Athens represents Greek philosophy, and by extension, all pagan philosophy and literature; Jerusalem represents Christian believers, and by extension, the Scriptures.May 1, 2018
Relations between the two countries are also reinforced by the over two millennia old Jewish presence in Greece (see Romaniotes), while Jerusalem is home to the Greek Orthodox Patriarchate of Jerusalem, one of the original five Pentarchies of early Christianity.
Jaroslav Pelikan, What has Athens to do with Jerusalem? : Timaeus and Genesis in counterpoint. Jerome lectures ; 21.
These are questions that Tertullian, one of the early fathers of the Church, summed up when he asked, “What hath Athens to do with Jerusalem?” Tertullian’s question seems to pit the culture of these two ancient cities against one another, as if they are somehow inconsistent.May 29, 2018
For Christians, Jerusalem is also the place where Jesus preached, died and was resurrected. Many also see the city as central to an imminent Second Coming of Jesus. Jerusalem is now a major pilgrimage site for Christians from around the world.
In the late 330s BCE, Alexander the Great invaded the Middle East (including the area which is now Israel and Palestine), during his campaigns against the Achaemenid Empire.
Athens represents Greek philosophy, and by extension, all pagan philosophy and literature; Jerusalem represents Christian believers, and by extension, the Scriptures. His question has been asked – and answered – down through the centuries, and continues today, particularly with the resurgence of classical education.
Athens did not have a king, it was ruled by the people as a democracy. The people of Athens believed that no one group of people should make the laws and so citizens could choose the government officials, and vote for or against new laws. The people of Athens chose their ruler.
What concord is there between the Academy and the Church?” He argued that science and philosophy (represented by Athens) cannot lead one to religious faith (represented by Jerusalem). He believed Christian belief to be a matter of the heart rather than the mind.
Jesus: “If they keep quiet, the stones will cry out.” Jesus wept and predicted the destruction of Jerusalem.
From a religious perspective, the Bible, which mentions Jerusalem more than any other place (about 800 times), states, “the Lord has chosen Jerusalem and will dwell there forever” (Psalm 132:13-14) and expressly calls upon God’s people to never forget Jerusalem and to “exalt it above their chief joy” (Psalm 137:5-6).
About 5,020 years
For the next several centuries, the land of modern-day Israel was conquered and ruled by various groups, including the Persians, Greeks, Romans, Arabs, Fatimids, Seljuk Turks, Crusaders, Egyptians, Mamelukes, Islamists and others.
“What has Athens to do with Jerusalem?” Tertullian’s famous question, propounded within two centuries of the death of Jesus, reflects perhaps the unease with which some Christians greeted the (by then) quite obvious Hellenization of their community.
Aurelius Augustinus, commonly know as St. Augustine, was one of the most influential philosophers and theologians in world history. Although Augustine lived and wrote more than 800 years after the philosopher Plato, the ancient Greek and his followers heavily influenced Augustine’s thinking.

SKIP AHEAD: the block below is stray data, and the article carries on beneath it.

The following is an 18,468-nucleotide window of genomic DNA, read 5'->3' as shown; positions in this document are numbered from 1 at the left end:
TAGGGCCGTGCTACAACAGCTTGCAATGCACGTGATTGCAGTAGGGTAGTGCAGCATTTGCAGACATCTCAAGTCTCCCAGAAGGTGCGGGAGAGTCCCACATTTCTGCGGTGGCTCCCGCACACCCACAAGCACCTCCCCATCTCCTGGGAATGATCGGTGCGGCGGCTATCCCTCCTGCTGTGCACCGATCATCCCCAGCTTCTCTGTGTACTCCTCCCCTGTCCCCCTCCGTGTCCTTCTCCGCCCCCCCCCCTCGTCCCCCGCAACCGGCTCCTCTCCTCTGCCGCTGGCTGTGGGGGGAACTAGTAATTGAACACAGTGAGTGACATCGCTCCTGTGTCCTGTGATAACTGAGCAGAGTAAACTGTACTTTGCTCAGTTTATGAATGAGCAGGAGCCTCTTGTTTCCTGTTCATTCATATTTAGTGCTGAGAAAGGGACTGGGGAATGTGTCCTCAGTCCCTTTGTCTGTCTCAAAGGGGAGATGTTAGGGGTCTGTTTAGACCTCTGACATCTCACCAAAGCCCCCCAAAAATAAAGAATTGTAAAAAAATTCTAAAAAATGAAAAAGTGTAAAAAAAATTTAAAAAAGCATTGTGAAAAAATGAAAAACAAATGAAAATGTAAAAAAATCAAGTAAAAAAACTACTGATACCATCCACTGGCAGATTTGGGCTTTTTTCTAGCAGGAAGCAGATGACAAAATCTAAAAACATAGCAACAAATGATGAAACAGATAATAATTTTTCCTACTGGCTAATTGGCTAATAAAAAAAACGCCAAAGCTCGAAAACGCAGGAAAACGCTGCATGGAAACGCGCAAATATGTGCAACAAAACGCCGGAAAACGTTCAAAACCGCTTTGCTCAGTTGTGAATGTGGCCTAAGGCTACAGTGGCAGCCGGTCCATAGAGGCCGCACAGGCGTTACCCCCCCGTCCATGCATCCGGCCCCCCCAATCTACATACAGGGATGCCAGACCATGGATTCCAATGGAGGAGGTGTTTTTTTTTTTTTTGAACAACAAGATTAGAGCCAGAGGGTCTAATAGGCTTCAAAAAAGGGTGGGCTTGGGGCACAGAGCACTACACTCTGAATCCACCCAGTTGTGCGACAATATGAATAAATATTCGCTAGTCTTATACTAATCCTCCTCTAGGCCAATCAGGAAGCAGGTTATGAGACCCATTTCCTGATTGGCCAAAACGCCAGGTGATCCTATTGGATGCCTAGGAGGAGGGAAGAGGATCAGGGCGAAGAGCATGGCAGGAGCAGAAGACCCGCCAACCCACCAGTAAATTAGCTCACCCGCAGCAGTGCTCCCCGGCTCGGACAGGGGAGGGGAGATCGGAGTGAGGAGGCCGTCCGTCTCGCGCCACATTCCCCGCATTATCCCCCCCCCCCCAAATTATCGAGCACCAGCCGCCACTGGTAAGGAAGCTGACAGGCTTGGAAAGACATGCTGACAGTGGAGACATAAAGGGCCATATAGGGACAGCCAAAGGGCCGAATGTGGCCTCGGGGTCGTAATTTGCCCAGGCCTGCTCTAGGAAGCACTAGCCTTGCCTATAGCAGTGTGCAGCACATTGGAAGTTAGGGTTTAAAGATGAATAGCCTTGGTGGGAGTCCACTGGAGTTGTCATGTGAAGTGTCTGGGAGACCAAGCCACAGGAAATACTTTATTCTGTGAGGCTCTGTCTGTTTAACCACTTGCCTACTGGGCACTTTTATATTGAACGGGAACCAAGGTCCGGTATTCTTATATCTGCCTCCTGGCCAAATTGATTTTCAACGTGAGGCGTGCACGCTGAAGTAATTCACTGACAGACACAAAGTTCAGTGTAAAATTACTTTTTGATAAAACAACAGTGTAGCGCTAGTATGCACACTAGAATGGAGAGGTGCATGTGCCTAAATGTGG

Terms in this set (39) -asked rhetorical question 1800 years ago”what does Athens have to do with Jerusalem”. -thought that Christians needed to choose between seeking knowledge through human reason (Athens) and faith (Jerusalem). -modern Tertullian might frame question as choice between science and religion.
Athens focused more on culture, while Sparta focused more on war. The oligarchy structure in Sparta enabled it to keep war as a top priority. The Athenian democratic government gave the citizens in Greece more freedom. … These conflicts eventually led to Athens losing power in Ancient Greece.
Athens was the largest and most influential of the Greek city-states. It had many fine buildings and was named after Athena, the goddess of wisdom and warfare. The Athenians invented democracy, a new type of government where every citizen could vote on important issues, such as whether or not to declare war.
Athens was better than Sparta because, it had a better government, education system, and had more cultural achievements. … While in Sparta they had an oligarchy, a form of government in which the government power resides in the hands of select few; however in Athens they had a direct government.
They are also called the Western Fathers. … Like Origen, he is one of our Church Fathers who is not considered a saint. This is because in later life, Tertullian embraced the Montanist heresy (also known as “New Prophecy”), which accepted visions from certain new prophets who claimed inspiration from the Holy Spirit.
The first defense of the doctrine of the Trinity was in the early 3rd century by the early church father Tertullian. He explicitly defined the Trinity as Father, Son, and Holy Spirit and defended his theology against “Praxeas”, though he noted that the majority of the believers in his day found issue with his doctrine.
He lamented because it had not been faithful to the covenant that made it a holy city. “How often have I desired to gather your children together as a hen gathers her brood under her wings, and you were not willing!” Our standing as American Christians is a complicated one.
the New Jerusalem; heaven.
Mark 13 is the thirteenth chapter of the Gospel of Mark in the New Testament of the Christian Bible. It contains Jesus’ predictions of the destruction of the Temple in Jerusalem and disaster for Judea, as well as his eschatological discourse.
|Founded||1400 BCE (est.)|
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